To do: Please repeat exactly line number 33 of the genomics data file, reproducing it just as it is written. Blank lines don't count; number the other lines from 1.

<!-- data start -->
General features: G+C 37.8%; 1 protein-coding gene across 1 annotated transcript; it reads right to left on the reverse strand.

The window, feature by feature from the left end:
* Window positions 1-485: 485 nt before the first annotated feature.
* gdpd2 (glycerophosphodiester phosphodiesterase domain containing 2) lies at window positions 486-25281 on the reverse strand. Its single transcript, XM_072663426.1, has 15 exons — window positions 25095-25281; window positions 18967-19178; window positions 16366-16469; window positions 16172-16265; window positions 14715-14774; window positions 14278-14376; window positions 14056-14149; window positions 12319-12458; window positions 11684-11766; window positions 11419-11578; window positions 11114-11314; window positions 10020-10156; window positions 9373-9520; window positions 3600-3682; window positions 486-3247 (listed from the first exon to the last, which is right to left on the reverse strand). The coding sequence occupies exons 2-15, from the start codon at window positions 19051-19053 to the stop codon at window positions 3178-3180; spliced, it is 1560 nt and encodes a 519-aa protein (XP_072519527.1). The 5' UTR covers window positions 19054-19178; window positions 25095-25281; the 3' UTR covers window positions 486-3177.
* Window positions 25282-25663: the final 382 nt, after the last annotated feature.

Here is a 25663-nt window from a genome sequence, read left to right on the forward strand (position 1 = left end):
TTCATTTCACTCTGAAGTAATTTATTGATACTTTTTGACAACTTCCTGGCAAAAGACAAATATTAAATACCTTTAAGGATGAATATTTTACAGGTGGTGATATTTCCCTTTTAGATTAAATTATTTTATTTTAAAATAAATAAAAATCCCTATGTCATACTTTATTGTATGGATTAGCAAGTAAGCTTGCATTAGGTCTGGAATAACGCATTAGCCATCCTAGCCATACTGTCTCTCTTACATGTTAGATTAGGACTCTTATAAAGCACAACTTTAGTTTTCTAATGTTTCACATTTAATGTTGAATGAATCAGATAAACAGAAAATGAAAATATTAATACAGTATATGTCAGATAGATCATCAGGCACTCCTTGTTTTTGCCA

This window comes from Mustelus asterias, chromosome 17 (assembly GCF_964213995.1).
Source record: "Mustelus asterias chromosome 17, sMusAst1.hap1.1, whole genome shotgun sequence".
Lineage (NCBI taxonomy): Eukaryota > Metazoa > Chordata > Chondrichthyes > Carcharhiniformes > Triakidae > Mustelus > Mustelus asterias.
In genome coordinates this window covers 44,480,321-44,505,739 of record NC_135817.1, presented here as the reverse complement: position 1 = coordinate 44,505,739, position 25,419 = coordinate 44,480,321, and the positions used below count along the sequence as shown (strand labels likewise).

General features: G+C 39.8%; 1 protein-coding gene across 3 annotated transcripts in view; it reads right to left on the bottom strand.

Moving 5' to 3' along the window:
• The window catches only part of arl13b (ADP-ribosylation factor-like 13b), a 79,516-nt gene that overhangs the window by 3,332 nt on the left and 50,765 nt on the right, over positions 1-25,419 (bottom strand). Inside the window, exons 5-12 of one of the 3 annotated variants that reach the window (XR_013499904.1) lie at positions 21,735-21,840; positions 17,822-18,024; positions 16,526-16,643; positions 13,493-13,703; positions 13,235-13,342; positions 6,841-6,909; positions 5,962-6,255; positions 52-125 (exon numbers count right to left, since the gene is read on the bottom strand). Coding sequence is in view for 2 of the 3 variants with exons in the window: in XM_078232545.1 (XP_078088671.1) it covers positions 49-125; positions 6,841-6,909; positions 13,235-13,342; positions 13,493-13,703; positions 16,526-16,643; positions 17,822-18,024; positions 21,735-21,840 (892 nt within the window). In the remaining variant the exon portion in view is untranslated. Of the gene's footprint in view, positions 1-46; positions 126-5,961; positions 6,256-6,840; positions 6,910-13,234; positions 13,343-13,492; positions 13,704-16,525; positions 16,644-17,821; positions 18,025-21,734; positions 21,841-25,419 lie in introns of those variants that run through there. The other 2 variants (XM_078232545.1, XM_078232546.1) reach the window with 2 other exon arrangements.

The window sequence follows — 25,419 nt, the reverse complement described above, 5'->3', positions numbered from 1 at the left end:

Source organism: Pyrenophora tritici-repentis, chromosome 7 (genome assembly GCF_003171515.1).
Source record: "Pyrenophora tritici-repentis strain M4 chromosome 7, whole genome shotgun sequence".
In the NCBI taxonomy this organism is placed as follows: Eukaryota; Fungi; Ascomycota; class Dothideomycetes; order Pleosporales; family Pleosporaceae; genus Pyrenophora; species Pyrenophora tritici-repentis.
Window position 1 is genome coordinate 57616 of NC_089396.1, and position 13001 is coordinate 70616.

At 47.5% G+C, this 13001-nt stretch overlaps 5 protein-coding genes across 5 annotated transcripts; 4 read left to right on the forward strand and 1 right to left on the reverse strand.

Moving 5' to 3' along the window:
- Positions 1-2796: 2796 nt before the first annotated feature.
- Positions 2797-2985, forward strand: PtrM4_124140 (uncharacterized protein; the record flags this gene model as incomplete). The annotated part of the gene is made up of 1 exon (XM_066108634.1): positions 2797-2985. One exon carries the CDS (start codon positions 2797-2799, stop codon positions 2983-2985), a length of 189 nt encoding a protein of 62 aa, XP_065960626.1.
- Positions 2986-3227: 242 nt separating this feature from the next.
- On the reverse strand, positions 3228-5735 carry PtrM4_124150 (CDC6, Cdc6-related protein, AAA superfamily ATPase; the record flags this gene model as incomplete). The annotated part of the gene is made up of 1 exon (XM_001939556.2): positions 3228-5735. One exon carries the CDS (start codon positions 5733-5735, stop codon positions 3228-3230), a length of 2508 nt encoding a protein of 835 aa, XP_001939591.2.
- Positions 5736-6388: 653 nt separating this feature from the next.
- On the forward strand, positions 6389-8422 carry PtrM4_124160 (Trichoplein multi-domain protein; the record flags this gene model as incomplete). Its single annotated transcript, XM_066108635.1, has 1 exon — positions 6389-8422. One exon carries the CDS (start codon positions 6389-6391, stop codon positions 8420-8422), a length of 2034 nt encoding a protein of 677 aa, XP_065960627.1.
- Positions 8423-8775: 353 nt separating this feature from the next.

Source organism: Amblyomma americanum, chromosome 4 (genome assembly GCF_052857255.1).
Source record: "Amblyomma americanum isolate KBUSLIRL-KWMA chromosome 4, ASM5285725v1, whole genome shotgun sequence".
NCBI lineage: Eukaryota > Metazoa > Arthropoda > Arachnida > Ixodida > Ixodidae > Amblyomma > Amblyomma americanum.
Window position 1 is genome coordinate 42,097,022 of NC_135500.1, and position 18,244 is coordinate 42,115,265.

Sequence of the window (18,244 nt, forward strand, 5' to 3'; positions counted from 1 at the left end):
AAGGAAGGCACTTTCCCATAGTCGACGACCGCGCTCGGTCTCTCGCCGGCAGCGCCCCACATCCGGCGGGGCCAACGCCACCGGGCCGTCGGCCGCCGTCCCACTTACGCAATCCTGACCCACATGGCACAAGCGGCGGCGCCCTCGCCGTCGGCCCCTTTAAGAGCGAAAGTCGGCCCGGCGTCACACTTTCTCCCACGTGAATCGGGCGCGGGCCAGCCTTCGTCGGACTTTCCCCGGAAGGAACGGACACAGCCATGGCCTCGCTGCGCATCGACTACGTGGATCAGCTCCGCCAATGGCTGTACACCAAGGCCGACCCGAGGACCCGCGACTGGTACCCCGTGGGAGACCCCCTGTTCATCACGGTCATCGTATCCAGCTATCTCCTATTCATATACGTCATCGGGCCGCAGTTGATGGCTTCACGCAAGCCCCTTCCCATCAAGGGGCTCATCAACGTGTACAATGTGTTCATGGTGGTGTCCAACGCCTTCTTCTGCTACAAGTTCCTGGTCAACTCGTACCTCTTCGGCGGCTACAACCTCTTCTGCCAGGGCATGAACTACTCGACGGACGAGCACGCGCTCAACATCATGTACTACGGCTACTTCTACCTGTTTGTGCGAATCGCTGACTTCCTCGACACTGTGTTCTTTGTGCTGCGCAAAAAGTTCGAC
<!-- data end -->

Sequence of the window (18,244 nt, forward strand, 5' to 3'; positions counted from 1 at the left end):